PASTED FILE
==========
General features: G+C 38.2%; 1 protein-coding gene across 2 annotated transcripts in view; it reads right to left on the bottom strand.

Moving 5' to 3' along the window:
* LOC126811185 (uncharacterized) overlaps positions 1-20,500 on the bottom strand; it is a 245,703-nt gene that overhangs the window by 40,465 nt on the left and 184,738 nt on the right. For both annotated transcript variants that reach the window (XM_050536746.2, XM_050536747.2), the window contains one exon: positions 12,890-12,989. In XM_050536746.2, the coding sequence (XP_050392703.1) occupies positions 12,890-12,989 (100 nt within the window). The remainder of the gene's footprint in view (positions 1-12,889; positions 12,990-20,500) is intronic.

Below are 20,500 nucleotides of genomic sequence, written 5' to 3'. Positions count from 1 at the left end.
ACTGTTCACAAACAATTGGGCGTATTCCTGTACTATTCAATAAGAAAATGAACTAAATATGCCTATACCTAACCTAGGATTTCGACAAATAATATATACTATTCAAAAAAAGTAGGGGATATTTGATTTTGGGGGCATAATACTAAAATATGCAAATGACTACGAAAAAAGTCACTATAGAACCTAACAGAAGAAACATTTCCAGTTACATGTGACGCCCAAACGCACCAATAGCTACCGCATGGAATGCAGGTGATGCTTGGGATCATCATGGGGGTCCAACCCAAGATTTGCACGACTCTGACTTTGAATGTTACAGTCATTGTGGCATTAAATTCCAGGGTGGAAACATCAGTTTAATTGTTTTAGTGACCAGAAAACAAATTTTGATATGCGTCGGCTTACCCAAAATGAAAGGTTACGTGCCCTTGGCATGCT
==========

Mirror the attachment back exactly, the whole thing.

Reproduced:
General features: G+C 38.2%; 1 protein-coding gene across 2 annotated transcripts in view; it reads right to left on the bottom strand.

Moving 5' to 3' along the window:
* LOC126811185 (uncharacterized) overlaps positions 1-20,500 on the bottom strand; it is a 245,703-nt gene that overhangs the window by 40,465 nt on the left and 184,738 nt on the right. For both annotated transcript variants that reach the window (XM_050536746.2, XM_050536747.2), the window contains one exon: positions 12,890-12,989. In XM_050536746.2, the coding sequence (XP_050392703.1) occupies positions 12,890-12,989 (100 nt within the window). The remainder of the gene's footprint in view (positions 1-12,889; positions 12,990-20,500) is intronic.

Below are 20,500 nucleotides of genomic sequence, written 5' to 3'. Positions count from 1 at the left end.
ACTGTTCACAAACAATTGGGCGTATTCCTGTACTATTCAATAAGAAAATGAACTAAATATGCCTATACCTAACCTAGGATTTCGACAAATAATATATACTATTCAAAAAAAGTAGGGGATATTTGATTTTGGGGGCATAATACTAAAATATGCAAATGACTACGAAAAAAGTCACTATAGAACCTAACAGAAGAAACATTTCCAGTTACATGTGACGCCCAAACGCACCAATAGCTACCGCATGGAATGCAGGTGATGCTTGGGATCATCATGGGGGTCCAACCCAAGATTTGCACGACTCTGACTTTGAATGTTACAGTCATTGTGGCATTAAATTCCAGGGTGGAAACATCAGTTTAATTGTTTTAGTGACCAGAAAACAAATTTTGATATGCGTCGGCTTACCCAAAATGAAAGGTTACGTGCCCTTGGCATGCT